Through the Eyes of a Child

In my last blog entry, I focused on some remarkable people in their very senior years with the idea that a person is only as old as they feel. Well, a logical place to focus for this week seemed to be at the other end of the spectrum—the innocence and wisdom of children. 

I was actually inspired in part for this blog by the most charming story from a recent story on the Sunday CBS Sunday Morning show in which a sweet five-year-old girl was interviewed because she has a special bond with her pet duck that she has raised since the duck was just a duckling. Take a look at this two-minute video and be charmed. There is something so fascinating and so impressive about small children and their ability to see the world in pure, insightful, and inspirational ways. Many of us adult people can probably learn a lot by paying attention to these children.

As a matter of fact, the 19th century writer Ralph Waldo Emerson reminded readers: “The world when seen through a little child’s eyes, greatly resembles paradise.” And more recently, Deepak Chopra, a practitioner of alternative medicine and an author, stated: “See the world as if for the first time; see it through the eyes of a child, and you will suddenly find that you are free.”

Of course the naiveté and immaturity of small children is not what is valuable in children. Rather, the value is found in a child’s ability to see the world without the influences, prejudices, and biases that often influence the perspectives of adults. Small children are not affected by self-consciousness and the regard of other people; they are their natural selves.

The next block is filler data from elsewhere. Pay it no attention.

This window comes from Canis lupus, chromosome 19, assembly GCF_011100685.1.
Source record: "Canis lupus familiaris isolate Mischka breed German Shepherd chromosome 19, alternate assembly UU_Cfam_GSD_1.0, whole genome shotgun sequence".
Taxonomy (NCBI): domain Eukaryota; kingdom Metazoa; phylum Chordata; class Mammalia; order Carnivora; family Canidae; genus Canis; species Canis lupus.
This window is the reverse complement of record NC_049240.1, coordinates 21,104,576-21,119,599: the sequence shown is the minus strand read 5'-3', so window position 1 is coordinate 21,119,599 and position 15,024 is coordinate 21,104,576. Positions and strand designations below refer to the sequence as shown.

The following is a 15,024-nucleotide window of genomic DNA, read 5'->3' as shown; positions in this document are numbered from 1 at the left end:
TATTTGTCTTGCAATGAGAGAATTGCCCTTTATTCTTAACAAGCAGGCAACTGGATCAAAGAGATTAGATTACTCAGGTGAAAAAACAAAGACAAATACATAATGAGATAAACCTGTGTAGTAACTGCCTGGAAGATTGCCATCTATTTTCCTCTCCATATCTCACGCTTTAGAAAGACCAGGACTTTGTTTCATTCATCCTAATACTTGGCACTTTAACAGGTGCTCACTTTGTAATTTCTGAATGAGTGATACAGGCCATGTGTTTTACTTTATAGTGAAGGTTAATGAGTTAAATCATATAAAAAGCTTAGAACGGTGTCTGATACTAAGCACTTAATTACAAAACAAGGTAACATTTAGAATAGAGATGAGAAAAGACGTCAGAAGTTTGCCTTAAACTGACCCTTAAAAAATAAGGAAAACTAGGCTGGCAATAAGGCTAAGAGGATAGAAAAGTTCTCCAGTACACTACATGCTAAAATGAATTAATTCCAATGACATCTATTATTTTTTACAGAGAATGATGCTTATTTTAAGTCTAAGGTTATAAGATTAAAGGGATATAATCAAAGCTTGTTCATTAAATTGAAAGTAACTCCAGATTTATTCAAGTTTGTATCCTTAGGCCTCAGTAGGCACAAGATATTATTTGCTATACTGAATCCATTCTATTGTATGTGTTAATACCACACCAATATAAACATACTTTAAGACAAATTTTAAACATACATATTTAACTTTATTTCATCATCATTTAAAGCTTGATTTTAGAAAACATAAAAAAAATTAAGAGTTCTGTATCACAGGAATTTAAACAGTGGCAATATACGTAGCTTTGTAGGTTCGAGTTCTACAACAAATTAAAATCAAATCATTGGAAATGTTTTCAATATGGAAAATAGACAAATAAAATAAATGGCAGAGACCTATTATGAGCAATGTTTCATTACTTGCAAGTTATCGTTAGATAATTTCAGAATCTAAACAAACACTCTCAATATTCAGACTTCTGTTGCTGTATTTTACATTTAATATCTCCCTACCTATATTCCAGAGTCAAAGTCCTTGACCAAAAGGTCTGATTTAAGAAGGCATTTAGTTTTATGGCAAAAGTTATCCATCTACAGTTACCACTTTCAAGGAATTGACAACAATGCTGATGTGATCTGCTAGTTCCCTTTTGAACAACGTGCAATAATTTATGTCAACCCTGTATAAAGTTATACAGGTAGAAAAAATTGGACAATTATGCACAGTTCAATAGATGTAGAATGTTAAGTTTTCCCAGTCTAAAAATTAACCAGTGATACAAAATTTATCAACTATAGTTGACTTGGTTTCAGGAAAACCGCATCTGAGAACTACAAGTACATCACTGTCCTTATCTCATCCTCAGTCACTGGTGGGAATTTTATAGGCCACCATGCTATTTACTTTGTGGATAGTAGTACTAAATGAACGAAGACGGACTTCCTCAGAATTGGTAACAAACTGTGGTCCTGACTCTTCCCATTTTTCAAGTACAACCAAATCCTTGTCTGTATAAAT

The British educator Sir Ken Richardson is concerned that the natural creativity of young children needs to be nurtured rather than stifled, and he offers a meaningful and funny perspective on this in one of his TED Talks which I know you will enjoy.

I love to see the children of students here at Maria College when they accompany their parents to campus during a quick errand. I am reminded that the original focus that Catherine McAuley had as she founded the Sisters of Mercy was to care for women and children who were in need.

So, the next time we have a snow storm or as you feel the warmer rays of the springtime sun in a month or two, let the child within you out to have some fun and take in the wonder of watching the snow sparkle like diamonds in the sun or hearing the early morning birds sing in newly budding trees.

Until next time . . .



  • Comment:

    Thanks! Anne. Yesterday I sat for the longest time just watching the snow fall on the blue spruce outside my window, enjoying the silence and the whiteness. Today, I am spending the afternoon with my 3 year old grandniece and probably making snow angels! She amazes me!

    Submitted by Gail Waring RSM on

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